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God’s Love, Skin to Skin.



Over a decade ago, my friends Austin and Maris adopted twins from Russia.They were ½ years old when they came from the orphanage to CT. Maris had read that children who have lived in an institution have some special needs: Birth to year three is all about building trust, but often these children have had little nurturing. So Maris employed some of the techniques she had read about to promote parent-child bonding.

She stripped the boys down to their diapers, took off her shirt, and cuddled them, skin to skin. She sang to them and fed them from a bottle for as long as they wanted.

In essence, Maris was giving the boys the experiences they had missed as babies, making up for lost time, filling their emotional buckets and teaching them to love and trust her.

Our lesson from the first letter of John says that God treats us the same way: “We love because God first loved us,” John writes. John was an elder in a community formed by the Gospel of John, which we hear from in our Gospel lesson. John the Elder wrote a generation or two after John the Gospel writer applying the words of Jesus to the lives of his community in a new era. There was concern in the community that people who talked the talk should walk the walk—That if they confessed they loved God, then they also had to love their neighbor. “Those who say, “I love God,” and hate their brothers or sisters, are liars; for those who do not love a brother or sister whom they have seen,

cannot love God whom they have not seen,” John writes.

But John also says this ability to love others has an antecedent— in order show to love, we must first be loved. Like Maris’ twins, we are created with a capacity to love being loved activates that ability. Under the protection of Maris’ loving arms, her twins learned first to love her, then others. Under the influence of God’s total and unconditional love, we can take the risk to love others. Both John the Gospel writer and John the Elder who wrote the letter we read today use the word ‘abide’ to describe our need for and our connection to God’s love.

The Greek word translated as ‘abide’ means to remain, or to stay. The disciples upon meeting Jesus for the first time in John chapter 2 ask him, “where are you abiding?”

It is also translated ‘to dwell’—Jesus prepares ‘dwelling places’ for those who love him in John 14 “In my father’s house there are many dwelling places/mansions” We can also understand a component of the meaning when we consider the familiar phrase, “to dwell on”. If you dwell on a subject, you invest emotional energy in it; you are so connected to that idea that you it becomes your mental world. John the Elder says, “God is love, and those who abide in love, abide in God, and God abides in them.”

God wants us to inhabit his love for us—to live in it, move in it, make it our home So that his love becomes part of us and we become part of him.

Abiding in God’s love is like being able to return to the care and protection that a parent gives to a child. It is the skin to skin contact, the nurturing place where all our needs are met and our hurts are healed. It is the connection to the life giving vine.

Under the influence of this transforming love, our defenses come down. Our hearts soften; we live and let live. We learn to love. Maris and Austin’s twins are now juniors in High School, and they are growing into fine young men. One holds down a job at a construction firm in addition to going to school; the other marches in a show band and plays soccer. But there have been some tough times as they differentiate from their parents. Kids don’t always make the best decisions, and parents don’t always know when to relax and when to hold their kid’s feet to the fire. I visited Maris and Austin two summers ago, right after a big row with Ty, one of their twins. One morning a note appeared on the kitchen counter. It was a written letter of apology from Ty to his mom.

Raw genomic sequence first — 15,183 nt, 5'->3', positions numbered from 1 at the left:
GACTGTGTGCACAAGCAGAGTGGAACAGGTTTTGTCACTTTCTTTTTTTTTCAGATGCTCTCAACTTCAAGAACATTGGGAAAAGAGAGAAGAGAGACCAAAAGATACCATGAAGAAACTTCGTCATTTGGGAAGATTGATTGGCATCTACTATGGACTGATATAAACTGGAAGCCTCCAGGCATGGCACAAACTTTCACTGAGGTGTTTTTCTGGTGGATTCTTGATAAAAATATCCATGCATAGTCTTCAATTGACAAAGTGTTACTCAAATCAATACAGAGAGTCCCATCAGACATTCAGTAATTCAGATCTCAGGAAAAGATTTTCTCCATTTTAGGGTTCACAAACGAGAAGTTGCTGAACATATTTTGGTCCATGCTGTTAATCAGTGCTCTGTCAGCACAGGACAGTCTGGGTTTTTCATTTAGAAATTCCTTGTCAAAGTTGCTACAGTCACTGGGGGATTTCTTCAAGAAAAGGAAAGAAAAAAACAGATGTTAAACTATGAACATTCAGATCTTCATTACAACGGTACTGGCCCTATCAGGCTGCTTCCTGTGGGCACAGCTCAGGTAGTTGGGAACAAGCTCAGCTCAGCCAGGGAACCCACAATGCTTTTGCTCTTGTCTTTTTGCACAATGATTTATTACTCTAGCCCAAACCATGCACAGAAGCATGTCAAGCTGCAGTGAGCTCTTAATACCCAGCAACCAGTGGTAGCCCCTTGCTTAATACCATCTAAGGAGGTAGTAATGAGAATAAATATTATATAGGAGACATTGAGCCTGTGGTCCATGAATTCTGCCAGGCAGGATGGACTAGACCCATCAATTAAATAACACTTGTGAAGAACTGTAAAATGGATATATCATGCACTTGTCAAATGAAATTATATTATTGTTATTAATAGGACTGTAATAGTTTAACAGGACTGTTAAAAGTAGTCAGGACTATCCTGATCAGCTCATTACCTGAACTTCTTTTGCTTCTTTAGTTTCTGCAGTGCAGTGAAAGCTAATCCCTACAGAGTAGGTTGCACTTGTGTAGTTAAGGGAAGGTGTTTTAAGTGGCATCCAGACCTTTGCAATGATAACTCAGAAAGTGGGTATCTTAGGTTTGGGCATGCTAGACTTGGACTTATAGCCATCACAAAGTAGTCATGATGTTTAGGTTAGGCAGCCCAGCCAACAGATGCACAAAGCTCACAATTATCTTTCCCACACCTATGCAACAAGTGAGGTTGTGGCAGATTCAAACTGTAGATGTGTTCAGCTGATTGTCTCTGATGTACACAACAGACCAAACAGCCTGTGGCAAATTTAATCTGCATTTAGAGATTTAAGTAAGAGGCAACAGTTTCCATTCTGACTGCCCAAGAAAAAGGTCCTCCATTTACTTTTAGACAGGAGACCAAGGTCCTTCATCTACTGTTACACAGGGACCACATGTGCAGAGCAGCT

He said that he gets angry sometimes and takes it out on her. He said he didn’t know why he did that, but that he was sorry. He signed it, “Love, Ty.” I know Maris had probably already forgiven Ty even before she got the note, but it sure must have felt good to hear the apology.

The truth is we don’t always deserve the love we get. Half the time we are like self centered teens all over again, holding onto our righteous indignation, Refusing to forgive ourselves and others. And yet we can choose where to abide.

We can choose our mental universe, the place where we invest our emotional time and energy. Like Ty, we can let go of our self destructive patterns return again and again to the love that nurtures us, heals us, and helps us to grow. John the Elder wrote, “We love because God first loved us.” Today we have an opportunity to return to one facet of that love of God in healing prayer. Prayer is intentional time with God, designed not as a duty that we perform But rather as a gift that we receive like children in their mother’s arms. I have also listed several devotional resources at the end of your bulletin, As a way of returning that love and living in that love every day.

And now I pray for you:

May the love of God enfold you

May the love Jesus set you free

May the love of the Spirit live within you,

That you may touch others with God’s love.

Amen.

#sermon

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St. Matthew Lutheran Church

224 Lovely Street

Avon, CT 06001

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